Blevice

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Coordinates: 50°12′36″N 14°14′12″E / 50.21000°N 14.23667°E / 50.21000; 14.23667
Blevice
Blewitz
Village
Blevice CZ general view from NW 218.jpg
Blevice as seen from northwest
Flag
Coat of arms
Country Czech Republic
Region Central Bohemian
District Kladno
Commune Kladno
Elevation 233 m (764 ft)
Coordinates 50°12′36″N 14°14′12″E / 50.21000°N 14.23667°E / 50.21000; 14.23667
Highest point
 - elevation 287 m (942 ft)
Lowest point
 - elevation 213 m (699 ft)
Area 4.24 km2 (1.64 sq mi)
Population 287 (1.1.2013)
Density 68 / km2 (176 / sq mi)
First mention 1282
Mayor Václav Čermák
Timezone CET (UTC+1)
 - summer (DST) CEST (UTC+2)
Postal code 273 28
Location in the Czech Republic
Location in the Czech Republic
Wikimedia Commons: Blevice
Statistics: statnisprava.cz
Website: www.obecblevice.cz

Blevice (Czech pronunciation: [ˈblɛvɪtsɛ]) is a village and municipality in the Central Bohemian Region of the Czech Republic. It is located about 20 km northwest of Prague, 12 km northeast of Kladno and 6 km southwest of Kralupy nad Vltavou. The population as of December 31, 2006 was 283.[1]

The village[edit]

The village is located away from all major roads at the end of a small valley, whose slopes are partially covered by forest. The forest covers 1/6 of the cadastral area which is quite a high ratio in comparison with most villages which are surrounded by open fields.

Blevice was first mentioned in 1282, but the location has been inhabited a long time before that. As a group of 7 or 8 (today barely noticeable) prehistoric burial barrows in the wood southeast of the villages testifies. They were archaeologically explored in the 19th century. No definite opinion of the age of the barrows can be stated. Estimates vary from late Bronze Age (second half of 2nd millennium BC) to Slavic period of early Middle Ages (second half of 1st millennium AD).[2]

Population[edit]

According to the 2001 census.[3] the population was 282, which is almost exclusively Czechs with two people declaring themselves to be of Ukrainian and Vietnamese ethnicity. 82% of population was without religion, 8% belonged to Roman Catholic Church, 2% to other religious groups, 9% gave no response. With no significant employment opportunities in the village, over 90% of economically active population commute to neighbouring towns. The bus service to Kladno and Kralupy nad Vltavou operates on working days only. The same connection by train from Zákolany station (2.5 km by road from Blevice) is available every day.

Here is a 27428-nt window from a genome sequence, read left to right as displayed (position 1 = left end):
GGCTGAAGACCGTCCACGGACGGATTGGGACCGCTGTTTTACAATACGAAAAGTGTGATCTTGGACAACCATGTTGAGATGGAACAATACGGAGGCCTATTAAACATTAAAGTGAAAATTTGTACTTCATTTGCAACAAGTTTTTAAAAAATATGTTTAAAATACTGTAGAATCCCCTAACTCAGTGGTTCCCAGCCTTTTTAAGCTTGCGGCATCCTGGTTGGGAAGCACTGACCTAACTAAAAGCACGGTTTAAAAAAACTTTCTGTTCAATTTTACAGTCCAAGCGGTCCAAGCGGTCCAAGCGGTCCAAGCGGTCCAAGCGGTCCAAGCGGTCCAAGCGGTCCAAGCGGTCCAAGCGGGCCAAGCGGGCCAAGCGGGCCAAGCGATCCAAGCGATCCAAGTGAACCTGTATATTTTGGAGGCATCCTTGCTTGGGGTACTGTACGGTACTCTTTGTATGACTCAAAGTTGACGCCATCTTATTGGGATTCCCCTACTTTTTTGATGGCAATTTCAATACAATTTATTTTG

The Jewish cemetery, which was in use until the Holocaust.

Blevice has a Jewish cemetery located in the southern (upper) end of the village, beside the Zákolany road. Within an enclosure of about 2,400 m² there are about 300 preserved tombstones dating from early 18th century until the Holocaust. The neighbouring gravedigger's house from the 1880s is well preserved and today serves as a private residence. Only a small number of Jewish families lived in Blevice proper in the 19th century, the cemetery was used mainly by Jews from the nearby town of Velvary and the village of Ješín.[4] There are no longer any Jews in Blevice.

In the centre of the village there is a small chapel dating from 1746 which has a memorial plaque on its side wall which lists the local victims of World War I.

The first public performance of Czech violin virtuoso Jan Kubelík was held in Blevice in 1891.[5]

Blevice between 1869 and 2001 [6]
Population
1869 1880 1890 1900 1910 1921 1930 1950 1961 1970 1980 1991 2001
342 398 436 453 478 488 480 419 349 356 316 281 282
Houses
1869 1880 1890 1900 1910 1921 1930 1950 1961 1970 1980 1991 2001
44 45 52 59 64 82 101 114 96 96 94 106 106

Gallery[edit]

References[edit]

  1. ^ Veřejná databáze ČSÚ - Vybrané statistické údaje za obec
  2. ^ Karel Sklenář a kol., Archeologické památky Čechy Morava Slezsko. Opava 1994, s. 44. ISBN 80-85819-08-2
  3. ^ Sčítání lidu, domů a bytů 2001
  4. ^ Blanka Rozkošná, Pavel Jakubec, Židovské památky Čech. Brno, 2004, s. 86. ISBN 80-86517-64-0
  5. ^ Středočeská vědecká knihovna Kladno - Blevice (Česko)
  6. ^ Jiřina Růžková, Josef Škrabal a kol., Historický lexikon obcí České republiky 1869-2005 I. Český statistický úřad, Praha, 2006. ISBN 80-250-1310-3

External links[edit]